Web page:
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Youth across North Dakota complete 4-H Eco-Bot Challenge

Published November 26, 2012

4-H members and other youth across North Dakota made mini robots and used them to simulate cleaning an oil spill for this year’s 4-H National Youth Science Day activity.

4-H’ers from North Dakota and the rest of the nation carried out this single, innovative experiment to promote 4-H’s leadership in building America’s workforce in science. The experiment was conducted in at least 35 North Dakota counties through 4-H clubs, classrooms and after-school programs.

“This year’s experiment, the 4-H Eco-Bot Challenge, let youth explore how robots can be used to preserve and protect the environment while giving them a glimpse into the science disciplines,” said Linda Hauge, 4-H youth development specialist in the Center for 4-H Youth Development. “The youth built tiny robots with toothbrush ‘sweepers’ that moved the rice that was simulating oil globs on a beach. They also experimented with options to better control the robot and the surface. Some older youth even calculated the efficiency of their ‘cleanup.’”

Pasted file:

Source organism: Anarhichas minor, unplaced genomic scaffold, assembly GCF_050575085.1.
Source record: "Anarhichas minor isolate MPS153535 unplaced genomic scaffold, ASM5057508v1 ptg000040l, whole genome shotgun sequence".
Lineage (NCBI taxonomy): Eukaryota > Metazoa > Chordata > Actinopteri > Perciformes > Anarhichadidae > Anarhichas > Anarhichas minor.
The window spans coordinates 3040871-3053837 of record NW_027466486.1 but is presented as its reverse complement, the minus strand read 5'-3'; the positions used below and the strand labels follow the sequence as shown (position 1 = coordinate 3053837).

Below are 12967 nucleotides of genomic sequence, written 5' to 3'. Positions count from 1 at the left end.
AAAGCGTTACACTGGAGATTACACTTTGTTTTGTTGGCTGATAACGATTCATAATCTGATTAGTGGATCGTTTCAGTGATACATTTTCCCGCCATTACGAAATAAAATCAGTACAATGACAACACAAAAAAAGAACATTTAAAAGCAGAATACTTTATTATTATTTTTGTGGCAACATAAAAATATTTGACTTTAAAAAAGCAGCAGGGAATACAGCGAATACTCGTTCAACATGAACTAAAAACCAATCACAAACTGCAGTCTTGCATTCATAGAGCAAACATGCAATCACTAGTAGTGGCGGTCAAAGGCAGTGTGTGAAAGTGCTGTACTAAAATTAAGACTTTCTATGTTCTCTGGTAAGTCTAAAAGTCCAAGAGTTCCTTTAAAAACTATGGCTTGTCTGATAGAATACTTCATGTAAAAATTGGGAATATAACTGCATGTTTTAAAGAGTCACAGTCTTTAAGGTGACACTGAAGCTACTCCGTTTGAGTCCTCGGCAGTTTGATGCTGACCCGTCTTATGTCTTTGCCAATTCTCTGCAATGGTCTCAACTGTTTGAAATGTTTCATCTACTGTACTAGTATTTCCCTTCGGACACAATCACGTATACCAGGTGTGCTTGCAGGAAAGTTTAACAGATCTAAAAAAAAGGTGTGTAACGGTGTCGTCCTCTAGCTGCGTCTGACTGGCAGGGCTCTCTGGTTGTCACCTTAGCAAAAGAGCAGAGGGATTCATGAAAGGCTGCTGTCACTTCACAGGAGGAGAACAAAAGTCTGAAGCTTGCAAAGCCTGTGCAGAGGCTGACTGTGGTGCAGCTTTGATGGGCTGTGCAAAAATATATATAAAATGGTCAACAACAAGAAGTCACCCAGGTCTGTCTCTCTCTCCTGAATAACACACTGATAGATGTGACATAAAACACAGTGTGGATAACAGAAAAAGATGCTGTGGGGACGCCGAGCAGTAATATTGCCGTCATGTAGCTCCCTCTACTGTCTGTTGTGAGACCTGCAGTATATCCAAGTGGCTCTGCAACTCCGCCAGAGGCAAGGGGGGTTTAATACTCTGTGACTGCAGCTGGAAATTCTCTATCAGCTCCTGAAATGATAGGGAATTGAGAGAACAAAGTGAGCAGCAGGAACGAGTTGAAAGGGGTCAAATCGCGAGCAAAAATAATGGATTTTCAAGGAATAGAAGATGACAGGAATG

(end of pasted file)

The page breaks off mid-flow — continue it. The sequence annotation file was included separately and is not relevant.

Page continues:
Astrid Axtman, a Rainbow Kids 4-H Club member in Cass County, said, “It was fun tinkering with the robots to make them go faster, slower or be more controlled. “

The 4-H National Youth Science Day is just one of the North Dakota 4-H activities that promotes hands-on science learning for youth, said Brad Cogdill, Center for 4-H Youth Development director. In addition to 4-H projects through clubs in robotics, computer science and other science topics, North Dakota 4-H hosts an Aerospace Camp at the University of North Dakota, carries out science activities at camps and after-school programs, and leads science activities at Governor’s School.

“Our 4-H Science action plan identifies science content in robotics, geospatial sciences, energy and film making as our current priorities,” Cogdill said. “The focus is to use technology to teach science. This is in addition to other aspects of 4-H science work like animal science, plant science, food science and environmental science.”

4-H is the youth development program of the NDSU Extension Service. Learn more about 4-H at www.ndsu.edu/4h.

 

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Last Updated: Thursday, August 08, 2013 8:33:23 AM